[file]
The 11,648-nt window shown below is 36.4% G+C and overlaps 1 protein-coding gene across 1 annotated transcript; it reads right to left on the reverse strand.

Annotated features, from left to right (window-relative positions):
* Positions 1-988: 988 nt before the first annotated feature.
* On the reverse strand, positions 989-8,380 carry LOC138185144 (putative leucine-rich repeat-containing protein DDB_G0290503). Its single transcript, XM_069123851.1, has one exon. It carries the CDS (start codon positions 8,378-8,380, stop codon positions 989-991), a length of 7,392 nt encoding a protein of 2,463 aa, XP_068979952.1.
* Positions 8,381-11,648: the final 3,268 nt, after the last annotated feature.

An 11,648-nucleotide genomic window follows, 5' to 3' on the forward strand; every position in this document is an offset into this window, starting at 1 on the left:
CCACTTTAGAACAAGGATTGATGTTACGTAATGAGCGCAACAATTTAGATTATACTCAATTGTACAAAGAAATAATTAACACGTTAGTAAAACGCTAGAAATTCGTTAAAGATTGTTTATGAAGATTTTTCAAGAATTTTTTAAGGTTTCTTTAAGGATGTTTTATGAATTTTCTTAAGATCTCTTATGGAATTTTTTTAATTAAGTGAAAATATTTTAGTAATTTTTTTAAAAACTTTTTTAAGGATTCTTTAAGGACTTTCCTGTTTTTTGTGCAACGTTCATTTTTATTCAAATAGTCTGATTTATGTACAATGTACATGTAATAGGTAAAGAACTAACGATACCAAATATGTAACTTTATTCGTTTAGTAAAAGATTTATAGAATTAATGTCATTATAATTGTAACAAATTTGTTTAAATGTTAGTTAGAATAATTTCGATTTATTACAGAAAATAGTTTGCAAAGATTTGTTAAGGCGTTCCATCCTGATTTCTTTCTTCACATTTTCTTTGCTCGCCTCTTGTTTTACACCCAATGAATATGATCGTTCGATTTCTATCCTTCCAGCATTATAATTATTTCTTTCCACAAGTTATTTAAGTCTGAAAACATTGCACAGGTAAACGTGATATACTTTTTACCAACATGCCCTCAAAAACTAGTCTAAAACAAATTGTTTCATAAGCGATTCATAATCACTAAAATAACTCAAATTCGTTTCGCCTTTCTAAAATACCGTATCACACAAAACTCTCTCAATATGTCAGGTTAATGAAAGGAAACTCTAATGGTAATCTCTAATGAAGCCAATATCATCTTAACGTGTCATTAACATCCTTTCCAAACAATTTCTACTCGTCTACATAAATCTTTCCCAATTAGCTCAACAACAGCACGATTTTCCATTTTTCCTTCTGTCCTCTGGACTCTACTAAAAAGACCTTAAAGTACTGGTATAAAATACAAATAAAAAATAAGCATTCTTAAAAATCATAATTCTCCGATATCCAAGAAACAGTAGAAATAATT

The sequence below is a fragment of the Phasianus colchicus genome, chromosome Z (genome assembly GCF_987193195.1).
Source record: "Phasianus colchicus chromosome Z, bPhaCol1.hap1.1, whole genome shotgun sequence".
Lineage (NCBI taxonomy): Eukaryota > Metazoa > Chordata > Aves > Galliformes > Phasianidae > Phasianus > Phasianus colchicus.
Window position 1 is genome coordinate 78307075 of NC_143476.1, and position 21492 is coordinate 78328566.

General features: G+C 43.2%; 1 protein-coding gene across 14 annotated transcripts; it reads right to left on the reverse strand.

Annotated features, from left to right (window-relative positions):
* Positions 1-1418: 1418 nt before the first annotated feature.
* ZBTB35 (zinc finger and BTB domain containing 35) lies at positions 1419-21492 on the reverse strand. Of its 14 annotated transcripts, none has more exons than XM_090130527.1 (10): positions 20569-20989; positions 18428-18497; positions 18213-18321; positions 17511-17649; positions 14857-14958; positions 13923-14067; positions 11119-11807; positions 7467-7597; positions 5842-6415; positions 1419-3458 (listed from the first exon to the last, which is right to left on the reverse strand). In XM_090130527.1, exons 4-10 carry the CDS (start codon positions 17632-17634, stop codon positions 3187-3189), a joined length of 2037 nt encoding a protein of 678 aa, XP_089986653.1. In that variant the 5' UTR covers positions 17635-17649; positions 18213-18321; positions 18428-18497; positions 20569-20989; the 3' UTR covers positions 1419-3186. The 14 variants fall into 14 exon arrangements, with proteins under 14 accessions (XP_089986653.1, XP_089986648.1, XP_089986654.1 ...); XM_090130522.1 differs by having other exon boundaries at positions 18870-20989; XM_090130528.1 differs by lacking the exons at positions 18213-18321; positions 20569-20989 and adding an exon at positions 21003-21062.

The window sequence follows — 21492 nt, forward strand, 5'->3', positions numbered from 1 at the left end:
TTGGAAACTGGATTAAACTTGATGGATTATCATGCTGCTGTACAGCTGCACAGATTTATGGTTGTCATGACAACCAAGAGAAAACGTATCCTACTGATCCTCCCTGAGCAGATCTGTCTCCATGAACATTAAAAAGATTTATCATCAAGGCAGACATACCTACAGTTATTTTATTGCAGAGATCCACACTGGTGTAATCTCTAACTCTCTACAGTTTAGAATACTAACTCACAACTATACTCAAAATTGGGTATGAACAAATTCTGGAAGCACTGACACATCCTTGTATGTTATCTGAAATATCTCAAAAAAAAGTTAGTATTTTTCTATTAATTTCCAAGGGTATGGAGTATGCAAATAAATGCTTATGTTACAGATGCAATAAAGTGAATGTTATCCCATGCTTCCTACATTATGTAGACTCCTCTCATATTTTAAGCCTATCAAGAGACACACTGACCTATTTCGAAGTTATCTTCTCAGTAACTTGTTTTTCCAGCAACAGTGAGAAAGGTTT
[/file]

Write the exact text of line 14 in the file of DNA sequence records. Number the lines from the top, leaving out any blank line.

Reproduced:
* Positions 1-1418: 1418 nt before the first annotated feature.